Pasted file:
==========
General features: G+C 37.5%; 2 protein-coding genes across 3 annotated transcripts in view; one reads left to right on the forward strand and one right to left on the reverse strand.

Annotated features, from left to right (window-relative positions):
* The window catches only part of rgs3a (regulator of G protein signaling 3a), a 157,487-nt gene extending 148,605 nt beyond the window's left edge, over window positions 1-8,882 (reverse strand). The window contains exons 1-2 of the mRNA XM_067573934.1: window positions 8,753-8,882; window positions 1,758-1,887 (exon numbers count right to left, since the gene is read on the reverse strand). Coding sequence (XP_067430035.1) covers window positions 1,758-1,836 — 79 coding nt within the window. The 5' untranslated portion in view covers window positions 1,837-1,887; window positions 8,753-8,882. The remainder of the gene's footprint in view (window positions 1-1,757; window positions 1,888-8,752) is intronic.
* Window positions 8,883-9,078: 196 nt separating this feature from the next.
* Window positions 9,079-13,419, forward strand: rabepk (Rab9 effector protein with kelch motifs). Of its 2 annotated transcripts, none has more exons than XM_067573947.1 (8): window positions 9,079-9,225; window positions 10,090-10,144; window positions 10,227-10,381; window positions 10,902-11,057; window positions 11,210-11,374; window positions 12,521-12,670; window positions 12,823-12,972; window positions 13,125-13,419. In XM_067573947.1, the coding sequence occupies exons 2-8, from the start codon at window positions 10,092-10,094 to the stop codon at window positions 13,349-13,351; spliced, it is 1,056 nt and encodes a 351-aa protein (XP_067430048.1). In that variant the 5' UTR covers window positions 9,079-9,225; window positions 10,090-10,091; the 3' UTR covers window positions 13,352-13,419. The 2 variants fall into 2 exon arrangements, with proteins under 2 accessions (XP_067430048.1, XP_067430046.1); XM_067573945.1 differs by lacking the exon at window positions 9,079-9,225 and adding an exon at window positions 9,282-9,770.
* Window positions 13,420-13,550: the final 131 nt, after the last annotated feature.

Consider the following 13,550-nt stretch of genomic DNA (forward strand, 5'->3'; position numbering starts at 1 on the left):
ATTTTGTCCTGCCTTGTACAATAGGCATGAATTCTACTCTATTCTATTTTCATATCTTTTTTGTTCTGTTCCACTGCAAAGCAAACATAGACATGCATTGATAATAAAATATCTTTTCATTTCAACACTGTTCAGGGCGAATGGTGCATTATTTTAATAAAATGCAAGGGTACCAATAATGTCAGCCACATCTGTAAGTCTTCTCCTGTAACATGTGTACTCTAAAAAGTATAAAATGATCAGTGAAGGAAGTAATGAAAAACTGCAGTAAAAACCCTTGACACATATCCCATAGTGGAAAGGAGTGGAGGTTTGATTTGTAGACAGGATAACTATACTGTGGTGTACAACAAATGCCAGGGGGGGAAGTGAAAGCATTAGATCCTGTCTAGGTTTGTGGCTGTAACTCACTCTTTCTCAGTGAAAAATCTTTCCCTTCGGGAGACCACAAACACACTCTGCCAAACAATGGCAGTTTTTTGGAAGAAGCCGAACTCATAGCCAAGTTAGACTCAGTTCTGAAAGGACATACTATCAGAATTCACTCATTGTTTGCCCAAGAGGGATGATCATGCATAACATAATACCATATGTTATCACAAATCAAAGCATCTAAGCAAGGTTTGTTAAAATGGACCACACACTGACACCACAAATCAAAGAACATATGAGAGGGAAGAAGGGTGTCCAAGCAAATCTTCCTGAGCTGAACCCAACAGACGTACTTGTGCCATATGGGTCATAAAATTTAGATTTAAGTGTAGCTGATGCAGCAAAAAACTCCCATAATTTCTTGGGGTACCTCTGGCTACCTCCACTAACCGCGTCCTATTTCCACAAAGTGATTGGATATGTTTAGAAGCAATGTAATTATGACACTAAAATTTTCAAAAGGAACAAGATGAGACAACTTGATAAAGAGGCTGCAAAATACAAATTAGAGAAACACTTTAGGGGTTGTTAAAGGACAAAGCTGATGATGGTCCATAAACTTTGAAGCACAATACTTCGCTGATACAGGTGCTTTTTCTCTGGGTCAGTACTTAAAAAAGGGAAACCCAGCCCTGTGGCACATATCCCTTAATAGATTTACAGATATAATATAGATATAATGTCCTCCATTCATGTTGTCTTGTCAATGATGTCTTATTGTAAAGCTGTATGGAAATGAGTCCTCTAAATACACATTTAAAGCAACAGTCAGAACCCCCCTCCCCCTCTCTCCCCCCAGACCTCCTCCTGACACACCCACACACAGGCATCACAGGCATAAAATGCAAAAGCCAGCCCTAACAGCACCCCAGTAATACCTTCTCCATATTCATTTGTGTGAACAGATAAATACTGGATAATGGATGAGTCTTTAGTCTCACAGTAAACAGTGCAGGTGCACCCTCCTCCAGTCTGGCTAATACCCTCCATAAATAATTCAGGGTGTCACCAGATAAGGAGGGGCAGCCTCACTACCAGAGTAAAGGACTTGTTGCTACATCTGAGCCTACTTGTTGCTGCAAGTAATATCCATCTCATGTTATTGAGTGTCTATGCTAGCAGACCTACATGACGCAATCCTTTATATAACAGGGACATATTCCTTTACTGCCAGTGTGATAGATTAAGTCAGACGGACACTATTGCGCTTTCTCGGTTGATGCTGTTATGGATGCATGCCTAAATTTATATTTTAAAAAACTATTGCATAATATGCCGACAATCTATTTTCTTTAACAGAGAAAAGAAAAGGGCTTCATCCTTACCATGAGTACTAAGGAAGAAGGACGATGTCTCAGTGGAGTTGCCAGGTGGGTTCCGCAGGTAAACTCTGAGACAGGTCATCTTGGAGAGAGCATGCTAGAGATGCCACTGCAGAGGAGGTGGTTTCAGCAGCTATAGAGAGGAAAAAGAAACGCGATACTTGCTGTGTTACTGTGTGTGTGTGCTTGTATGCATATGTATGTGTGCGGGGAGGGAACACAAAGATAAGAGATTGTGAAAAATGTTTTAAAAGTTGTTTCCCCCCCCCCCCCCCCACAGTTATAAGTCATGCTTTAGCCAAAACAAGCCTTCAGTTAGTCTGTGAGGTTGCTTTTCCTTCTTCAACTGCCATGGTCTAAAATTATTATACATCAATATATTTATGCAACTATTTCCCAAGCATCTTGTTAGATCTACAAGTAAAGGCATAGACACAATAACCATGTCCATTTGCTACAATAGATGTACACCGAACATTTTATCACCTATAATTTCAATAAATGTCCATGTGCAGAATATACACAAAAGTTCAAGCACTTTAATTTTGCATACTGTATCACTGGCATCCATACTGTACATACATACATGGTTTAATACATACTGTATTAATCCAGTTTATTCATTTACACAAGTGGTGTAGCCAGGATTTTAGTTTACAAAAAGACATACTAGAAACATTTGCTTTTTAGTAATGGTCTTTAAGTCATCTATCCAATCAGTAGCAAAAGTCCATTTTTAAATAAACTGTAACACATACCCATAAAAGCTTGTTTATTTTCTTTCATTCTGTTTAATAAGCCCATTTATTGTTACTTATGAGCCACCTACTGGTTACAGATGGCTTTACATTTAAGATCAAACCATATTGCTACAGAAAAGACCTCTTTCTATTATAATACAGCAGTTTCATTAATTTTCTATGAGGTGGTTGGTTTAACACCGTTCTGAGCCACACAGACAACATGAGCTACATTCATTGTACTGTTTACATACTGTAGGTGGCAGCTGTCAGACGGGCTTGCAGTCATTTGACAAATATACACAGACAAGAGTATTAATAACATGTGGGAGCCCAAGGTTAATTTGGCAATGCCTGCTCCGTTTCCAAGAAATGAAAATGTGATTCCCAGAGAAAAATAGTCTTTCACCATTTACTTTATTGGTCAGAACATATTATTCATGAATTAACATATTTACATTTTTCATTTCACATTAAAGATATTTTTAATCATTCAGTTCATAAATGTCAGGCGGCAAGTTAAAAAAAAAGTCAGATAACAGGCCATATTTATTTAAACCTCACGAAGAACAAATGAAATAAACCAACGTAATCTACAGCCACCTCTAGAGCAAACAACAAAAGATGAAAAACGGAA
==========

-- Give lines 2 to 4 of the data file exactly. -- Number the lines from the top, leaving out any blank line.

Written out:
Annotated features, from left to right (window-relative positions):
* The window catches only part of rgs3a (regulator of G protein signaling 3a), a 157,487-nt gene extending 148,605 nt beyond the window's left edge, over window positions 1-8,882 (reverse strand). The window contains exons 1-2 of the mRNA XM_067573934.1: window positions 8,753-8,882; window positions 1,758-1,887 (exon numbers count right to left, since the gene is read on the reverse strand). Coding sequence (XP_067430035.1) covers window positions 1,758-1,836 — 79 coding nt within the window. The 5' untranslated portion in view covers window positions 1,837-1,887; window positions 8,753-8,882. The remainder of the gene's footprint in view (window positions 1-1,757; window positions 1,888-8,752) is intronic.
* Window positions 8,883-9,078: 196 nt separating this feature from the next.